The school budget proposal part of a $53.1 million combined municipal, school and county spending plan that would increase the property tax rate by an estimated 78 cents, or 4.9 percent, from $17 to $17.78 per $1,000 of assessed property value. At that rate, the annual tax bill on a $200,000 home would increase $156, from $3,400 to $3,556.

Polling places open at 7 a.m. and close at 8 p.m. Depending on street address, residents of Ward 1 vote at either Gorham Middle School at 106 Weeks Road or Little Falls Activity Center at 40 Acorn St. Ward 2 residents vote at the Gorham Municipal Center at 75 South St.


For more information on the school budget, go to

– Megan Doyle


Sanford residents will vote Tuesday on a $43 million state-funded school project and city and school budgets that will not increase the property tax rate.

The school project will reconfigure the city’s pre-kindergarten through eighth-grade schools once a new high school currently under construction opens to students in 2018. School officials say the reconfiguration will bring equity to programs and services for all middle and elementary schools, reduce educational transitions, eliminate portable classrooms and secure all school entries.

Under the plan – which is entirely funded by the state – Lafayette and Willard elementary schools will close. The former high school will become a middle school for grades five to eight and the former junior high school become a pre-K to fourth-grade elementary school for more than 500 students. Margaret Chase Smith and Carl J. Lamb schools will also become pre-K to fourth-grade schools for more than 500 students. The Memorial Gym will go to the city for continued use.


Residents also will vote on referendum questions seeking approval for state-mandated asbestos abatement in the high school and junior high buildings. The state will forgive more than 65 percent of the $488,456 bond for high school work and $117,257 loan for abatement at the junior high.

The combined $69.2 million municipal and education spending package headed to voters will not increase the property tax rate, which is $22.74 for every $1,000 of valuation. About $30.6 million needs to be raised through local taxation. The city will use $1.1 million from its undesignated municipal fund balance to avoid a tax increase and allow the addition of a police officer, dispatcher and two firefighter/paramedics.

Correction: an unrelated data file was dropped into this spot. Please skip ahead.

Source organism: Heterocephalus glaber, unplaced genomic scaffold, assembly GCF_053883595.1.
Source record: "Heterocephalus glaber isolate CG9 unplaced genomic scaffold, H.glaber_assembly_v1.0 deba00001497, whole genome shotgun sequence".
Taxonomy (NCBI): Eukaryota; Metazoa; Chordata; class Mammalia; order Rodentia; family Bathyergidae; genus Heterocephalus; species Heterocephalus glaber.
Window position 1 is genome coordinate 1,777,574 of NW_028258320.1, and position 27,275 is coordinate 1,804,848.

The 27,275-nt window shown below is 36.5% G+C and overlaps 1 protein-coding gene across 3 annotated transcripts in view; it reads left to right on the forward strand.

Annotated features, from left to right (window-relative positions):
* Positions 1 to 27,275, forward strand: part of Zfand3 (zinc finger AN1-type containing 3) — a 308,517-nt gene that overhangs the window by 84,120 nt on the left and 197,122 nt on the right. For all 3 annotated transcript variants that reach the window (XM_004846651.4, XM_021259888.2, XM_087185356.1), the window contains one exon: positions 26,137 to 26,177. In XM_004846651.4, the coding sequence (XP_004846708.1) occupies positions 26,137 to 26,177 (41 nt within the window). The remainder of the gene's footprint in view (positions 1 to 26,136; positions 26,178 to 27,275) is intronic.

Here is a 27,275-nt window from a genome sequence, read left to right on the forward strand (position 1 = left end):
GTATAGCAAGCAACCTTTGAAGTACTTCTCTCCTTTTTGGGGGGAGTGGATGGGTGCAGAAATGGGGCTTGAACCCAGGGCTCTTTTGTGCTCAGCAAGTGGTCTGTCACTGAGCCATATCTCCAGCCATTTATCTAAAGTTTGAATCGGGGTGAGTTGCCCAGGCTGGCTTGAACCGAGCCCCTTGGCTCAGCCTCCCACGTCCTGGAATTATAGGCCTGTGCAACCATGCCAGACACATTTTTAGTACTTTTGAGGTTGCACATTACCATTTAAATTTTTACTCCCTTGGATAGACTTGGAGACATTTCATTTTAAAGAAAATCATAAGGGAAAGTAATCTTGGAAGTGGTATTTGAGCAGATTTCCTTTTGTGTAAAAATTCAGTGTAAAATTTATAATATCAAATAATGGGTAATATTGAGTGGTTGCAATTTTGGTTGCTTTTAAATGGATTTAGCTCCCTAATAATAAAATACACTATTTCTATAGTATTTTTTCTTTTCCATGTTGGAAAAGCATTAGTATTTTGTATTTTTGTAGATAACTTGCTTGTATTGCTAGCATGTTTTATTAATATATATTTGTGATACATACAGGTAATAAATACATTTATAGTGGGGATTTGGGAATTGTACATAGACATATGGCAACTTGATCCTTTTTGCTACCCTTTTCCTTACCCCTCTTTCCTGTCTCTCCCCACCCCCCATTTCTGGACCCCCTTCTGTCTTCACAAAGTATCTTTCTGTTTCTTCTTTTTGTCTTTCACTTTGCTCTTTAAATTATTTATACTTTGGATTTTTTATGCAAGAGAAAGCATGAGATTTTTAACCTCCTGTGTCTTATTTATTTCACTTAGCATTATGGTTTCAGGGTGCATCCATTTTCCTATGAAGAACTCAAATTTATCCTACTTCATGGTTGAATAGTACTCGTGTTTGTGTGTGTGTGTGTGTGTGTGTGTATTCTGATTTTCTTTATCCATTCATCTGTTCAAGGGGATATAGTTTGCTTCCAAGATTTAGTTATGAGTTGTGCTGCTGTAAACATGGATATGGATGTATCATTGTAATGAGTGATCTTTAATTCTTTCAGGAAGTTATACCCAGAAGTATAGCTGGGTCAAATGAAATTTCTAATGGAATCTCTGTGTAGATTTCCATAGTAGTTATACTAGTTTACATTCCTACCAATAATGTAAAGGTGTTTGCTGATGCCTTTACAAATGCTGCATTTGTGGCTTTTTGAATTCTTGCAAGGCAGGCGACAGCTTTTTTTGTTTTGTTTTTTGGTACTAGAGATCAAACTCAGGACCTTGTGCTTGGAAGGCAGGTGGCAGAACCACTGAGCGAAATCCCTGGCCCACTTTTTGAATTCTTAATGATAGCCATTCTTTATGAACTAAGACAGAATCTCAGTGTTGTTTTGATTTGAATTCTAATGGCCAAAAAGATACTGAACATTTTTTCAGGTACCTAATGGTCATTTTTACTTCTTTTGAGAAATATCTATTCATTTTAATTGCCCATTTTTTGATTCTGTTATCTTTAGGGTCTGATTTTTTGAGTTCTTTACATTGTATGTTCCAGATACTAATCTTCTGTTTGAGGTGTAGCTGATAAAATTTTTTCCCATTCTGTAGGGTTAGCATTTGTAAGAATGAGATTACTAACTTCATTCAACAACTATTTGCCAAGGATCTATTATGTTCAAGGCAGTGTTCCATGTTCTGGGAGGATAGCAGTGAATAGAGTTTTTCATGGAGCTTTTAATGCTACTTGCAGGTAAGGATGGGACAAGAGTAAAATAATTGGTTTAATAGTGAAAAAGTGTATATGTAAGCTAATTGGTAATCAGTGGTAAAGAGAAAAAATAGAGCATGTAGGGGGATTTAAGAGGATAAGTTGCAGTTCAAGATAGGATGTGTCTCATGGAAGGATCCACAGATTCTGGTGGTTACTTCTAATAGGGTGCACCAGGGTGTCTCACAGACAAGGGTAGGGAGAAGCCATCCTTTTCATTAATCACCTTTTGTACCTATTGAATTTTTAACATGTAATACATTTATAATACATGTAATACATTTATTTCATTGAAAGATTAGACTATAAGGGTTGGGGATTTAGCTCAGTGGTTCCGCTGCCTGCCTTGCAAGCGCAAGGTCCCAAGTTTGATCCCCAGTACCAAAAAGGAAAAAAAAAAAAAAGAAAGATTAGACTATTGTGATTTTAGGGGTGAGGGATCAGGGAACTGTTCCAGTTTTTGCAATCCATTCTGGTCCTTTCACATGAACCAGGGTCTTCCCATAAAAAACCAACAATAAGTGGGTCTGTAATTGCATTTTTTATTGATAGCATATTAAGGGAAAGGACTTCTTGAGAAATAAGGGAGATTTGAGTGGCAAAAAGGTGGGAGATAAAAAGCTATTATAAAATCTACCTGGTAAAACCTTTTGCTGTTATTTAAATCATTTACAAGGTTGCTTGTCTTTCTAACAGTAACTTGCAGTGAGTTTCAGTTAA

The $43.3 million education budget is up $5.2 million from the current budget, but the local appropriation will stay the same at $14.4 million. Sanford picked up an additional $4 million in state education subsidy.

Polls will be open from 8 a.m. to 8 p.m. Tuesday. Ward 1 residents vote at the Nasson Community Center on Main Street, Ward 2 residents vote at St. Ignatius Parish Hall on Riverside Avenue and Ward 3 residents vote at Curtis Lake Church on Westview Drive.

For more information, go to

– Gillian Graham



South Portland voters will consider a 2.36 percent increase in school spending for 2017-18 when they go to the polls on Tuesday.

The proposed $48.8 million school budget is $1.1 million higher than the $47.7 million school spending plan for the fiscal year ending June 30.

The school budget proposal is part of a combined $85.5 million spending plan for municipal, school and county services that would increase overall expenditures in the coming year by $2.7 million, or 3.3 percent, according to preliminary numbers from City Finance Director Greg L’Heureux.

The City Council is reviewing a proposed municipal budget that would increase $1.5 million, or 4.6 percent, from $32.6 million to $34.1 million.

The overall amount to be raised in taxes for municipal, school and county expenses would increase $1.4 million, or 2.4 percent, from $61 million to 62.4 million.


As proposed, the tax rate would increase 60 cents, or 3.39 percent, from $17.70 to $18.30 per $1,000 in property value. At that rate, the annual tax bill on a $250,000 home would increase $150, from $4,425 to $4,575.

Voting will be from 7 a.m. to 8 p.m. at the South Portland Community Center.

For more information, go to

– Kelley Bouchard


Cape Elizabeth voters will consider a $24.9 million school budget on Tuesday that calls for a $591,468, or 2.4 percent, spending increase for the 2017-18 school year.


The school proposal is part of a $38.7 million overall budget for municipal, school and county services that would increase overall spending by 2 percent during the fiscal year starting July 1.

The amount to be raised in property taxes for the combined budgets would increase $1.2 million, or 4.1 percent, from $29.5 million to $30.7 million.

The property tax rate would increase 65 cents, or 3.7 percent, from $17.54 to $18.19 per $1,000 in property value. At that rate, the annual tax bill on a $300,000 home would increase $195, from $5,262 to $5,457.

Voters also will be asked a separate nonbinding question to indicate whether they think the proposed school budget is too high, acceptable or too low.

Polls will be open from 7 a.m. to 8 p.m. in the high school gym.

For more information, go to

– Kelley Bouchard